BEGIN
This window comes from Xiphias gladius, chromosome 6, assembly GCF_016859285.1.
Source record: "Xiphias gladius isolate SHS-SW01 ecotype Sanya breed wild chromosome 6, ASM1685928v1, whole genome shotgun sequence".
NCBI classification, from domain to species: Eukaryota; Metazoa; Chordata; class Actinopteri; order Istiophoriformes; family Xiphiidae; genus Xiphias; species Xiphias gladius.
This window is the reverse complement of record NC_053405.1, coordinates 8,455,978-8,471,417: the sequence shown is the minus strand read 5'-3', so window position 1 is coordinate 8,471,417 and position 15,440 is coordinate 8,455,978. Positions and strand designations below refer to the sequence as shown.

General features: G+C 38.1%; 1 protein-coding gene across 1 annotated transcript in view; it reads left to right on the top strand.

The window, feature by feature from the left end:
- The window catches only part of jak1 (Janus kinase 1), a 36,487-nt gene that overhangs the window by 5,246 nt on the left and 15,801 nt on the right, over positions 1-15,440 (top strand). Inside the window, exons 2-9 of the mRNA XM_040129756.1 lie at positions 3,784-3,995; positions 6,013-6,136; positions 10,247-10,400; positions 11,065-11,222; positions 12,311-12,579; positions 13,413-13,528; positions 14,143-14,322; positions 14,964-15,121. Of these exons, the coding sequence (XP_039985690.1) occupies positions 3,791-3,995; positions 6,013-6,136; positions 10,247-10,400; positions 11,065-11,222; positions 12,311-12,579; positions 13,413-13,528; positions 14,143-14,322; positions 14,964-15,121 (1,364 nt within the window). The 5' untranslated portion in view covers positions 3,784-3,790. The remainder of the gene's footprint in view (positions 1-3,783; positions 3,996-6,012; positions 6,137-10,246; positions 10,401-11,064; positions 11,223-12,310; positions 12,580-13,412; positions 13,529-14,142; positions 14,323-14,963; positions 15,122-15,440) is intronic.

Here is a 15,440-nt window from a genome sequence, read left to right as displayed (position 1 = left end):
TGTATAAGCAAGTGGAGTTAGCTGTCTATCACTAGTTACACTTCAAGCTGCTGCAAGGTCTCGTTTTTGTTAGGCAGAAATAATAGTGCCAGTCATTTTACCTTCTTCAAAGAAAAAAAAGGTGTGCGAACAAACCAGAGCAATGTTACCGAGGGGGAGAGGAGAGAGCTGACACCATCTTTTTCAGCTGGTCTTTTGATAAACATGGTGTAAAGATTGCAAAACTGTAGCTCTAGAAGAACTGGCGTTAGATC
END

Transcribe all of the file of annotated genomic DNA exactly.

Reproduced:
This window comes from Xiphias gladius, chromosome 6, assembly GCF_016859285.1.
Source record: "Xiphias gladius isolate SHS-SW01 ecotype Sanya breed wild chromosome 6, ASM1685928v1, whole genome shotgun sequence".
NCBI classification, from domain to species: Eukaryota; Metazoa; Chordata; class Actinopteri; order Istiophoriformes; family Xiphiidae; genus Xiphias; species Xiphias gladius.
This window is the reverse complement of record NC_053405.1, coordinates 8,455,978-8,471,417: the sequence shown is the minus strand read 5'-3', so window position 1 is coordinate 8,471,417 and position 15,440 is coordinate 8,455,978. Positions and strand designations below refer to the sequence as shown.

General features: G+C 38.1%; 1 protein-coding gene across 1 annotated transcript in view; it reads left to right on the top strand.

The window, feature by feature from the left end:
- The window catches only part of jak1 (Janus kinase 1), a 36,487-nt gene that overhangs the window by 5,246 nt on the left and 15,801 nt on the right, over positions 1-15,440 (top strand). Inside the window, exons 2-9 of the mRNA XM_040129756.1 lie at positions 3,784-3,995; positions 6,013-6,136; positions 10,247-10,400; positions 11,065-11,222; positions 12,311-12,579; positions 13,413-13,528; positions 14,143-14,322; positions 14,964-15,121. Of these exons, the coding sequence (XP_039985690.1) occupies positions 3,791-3,995; positions 6,013-6,136; positions 10,247-10,400; positions 11,065-11,222; positions 12,311-12,579; positions 13,413-13,528; positions 14,143-14,322; positions 14,964-15,121 (1,364 nt within the window). The 5' untranslated portion in view covers positions 3,784-3,790. The remainder of the gene's footprint in view (positions 1-3,783; positions 3,996-6,012; positions 6,137-10,246; positions 10,401-11,064; positions 11,223-12,310; positions 12,580-13,412; positions 13,529-14,142; positions 14,323-14,963; positions 15,122-15,440) is intronic.

Here is a 15,440-nt window from a genome sequence, read left to right as displayed (position 1 = left end):
TGTATAAGCAAGTGGAGTTAGCTGTCTATCACTAGTTACACTTCAAGCTGCTGCAAGGTCTCGTTTTTGTTAGGCAGAAATAATAGTGCCAGTCATTTTACCTTCTTCAAAGAAAAAAAAGGTGTGCGAACAAACCAGAGCAATGTTACCGAGGGGGAGAGGAGAGAGCTGACACCATCTTTTTCAGCTGGTCTTTTGATAAACATGGTGTAAAGATTGCAAAACTGTAGCTCTAGAAGAACTGGCGTTAGATC